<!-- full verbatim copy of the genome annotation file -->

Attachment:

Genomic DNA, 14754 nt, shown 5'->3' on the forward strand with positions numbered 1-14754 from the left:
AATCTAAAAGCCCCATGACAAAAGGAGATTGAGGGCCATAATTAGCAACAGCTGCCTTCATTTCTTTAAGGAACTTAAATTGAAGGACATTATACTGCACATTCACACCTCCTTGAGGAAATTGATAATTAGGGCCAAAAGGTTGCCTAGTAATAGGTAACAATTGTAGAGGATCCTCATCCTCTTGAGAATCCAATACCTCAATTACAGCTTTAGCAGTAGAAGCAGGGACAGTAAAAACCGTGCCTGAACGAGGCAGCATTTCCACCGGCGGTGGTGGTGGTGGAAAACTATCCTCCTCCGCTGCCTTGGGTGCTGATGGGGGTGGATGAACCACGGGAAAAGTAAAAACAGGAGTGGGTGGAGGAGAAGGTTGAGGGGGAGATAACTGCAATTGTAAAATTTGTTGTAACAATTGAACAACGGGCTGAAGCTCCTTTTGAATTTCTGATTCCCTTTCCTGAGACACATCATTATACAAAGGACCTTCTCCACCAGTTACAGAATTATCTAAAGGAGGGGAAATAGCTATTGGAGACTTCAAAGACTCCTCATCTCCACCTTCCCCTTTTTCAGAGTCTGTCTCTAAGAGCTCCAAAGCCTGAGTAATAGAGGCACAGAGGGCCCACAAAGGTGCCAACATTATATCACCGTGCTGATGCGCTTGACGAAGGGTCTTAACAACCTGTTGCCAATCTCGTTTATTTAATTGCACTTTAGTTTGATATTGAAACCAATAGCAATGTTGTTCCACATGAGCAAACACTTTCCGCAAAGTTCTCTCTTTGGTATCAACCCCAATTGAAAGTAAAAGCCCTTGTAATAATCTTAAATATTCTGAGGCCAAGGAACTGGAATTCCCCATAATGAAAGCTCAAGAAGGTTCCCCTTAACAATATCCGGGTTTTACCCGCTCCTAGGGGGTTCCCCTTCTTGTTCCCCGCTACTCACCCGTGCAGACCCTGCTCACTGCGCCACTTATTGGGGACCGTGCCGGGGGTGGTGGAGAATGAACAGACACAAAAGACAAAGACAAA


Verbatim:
Genomic DNA, 14754 nt, shown 5'->3' on the forward strand with positions numbered 1-14754 from the left:
AATCTAAAAGCCCCATGACAAAAGGAGATTGAGGGCCATAATTAGCAACAGCTGCCTTCATTTCTTTAAGGAACTTAAATTGAAGGACATTATACTGCACATTCACACCTCCTTGAGGAAATTGATAATTAGGGCCAAAAGGTTGCCTAGTAATAGGTAACAATTGTAGAGGATCCTCATCCTCTTGAGAATCCAATACCTCAATTACAGCTTTAGCAGTAGAAGCAGGGACAGTAAAAACCGTGCCTGAACGAGGCAGCATTTCCACCGGCGGTGGTGGTGGTGGAAAACTATCCTCCTCCGCTGCCTTGGGTGCTGATGGGGGTGGATGAACCACGGGAAAAGTAAAAACAGGAGTGGGTGGAGGAGAAGGTTGAGGGGGAGATAACTGCAATTGTAAAATTTGTTGTAACAATTGAACAACGGGCTGAAGCTCCTTTTGAATTTCTGATTCCCTTTCCTGAGACACATCATTATACAAAGGACCTTCTCCACCAGTTACAGAATTATCTAAAGGAGGGGAAATAGCTATTGGAGACTTCAAAGACTCCTCATCTCCACCTTCCCCTTTTTCAGAGTCTGTCTCTAAGAGCTCCAAAGCCTGAGTAATAGAGGCACAGAGGGCCCACAAAGGTGCCAACATTATATCACCGTGCTGATGCGCTTGACGAAGGGTCTTAACAACCTGTTGCCAATCTCGTTTATTTAATTGCACTTTAGTTTGATATTGAAACCAATAGCAATGTTGTTCCACATGAGCAAACACTTTCCGCAAAGTTCTCTCTTTGGTATCAACCCCAATTGAAAGTAAAAGCCCTTGTAATAATCTTAAATATTCTGAGGCCAAGGAACTGGAATTCCCCATAATGAAAGCTCAAGAAGGTTCCCCTTAACAATATCCGGGTTTTACCCGCTCCTAGGGGGTTCCCCTTCTTGTTCCCCGCTACTCACCCGTGCAGACCCTGCTCACTGCGCCACTTATTGGGGACCGTGCCGGGGGTGGTGGAGAATGAACAGACACAAAAGACAAAGACAAA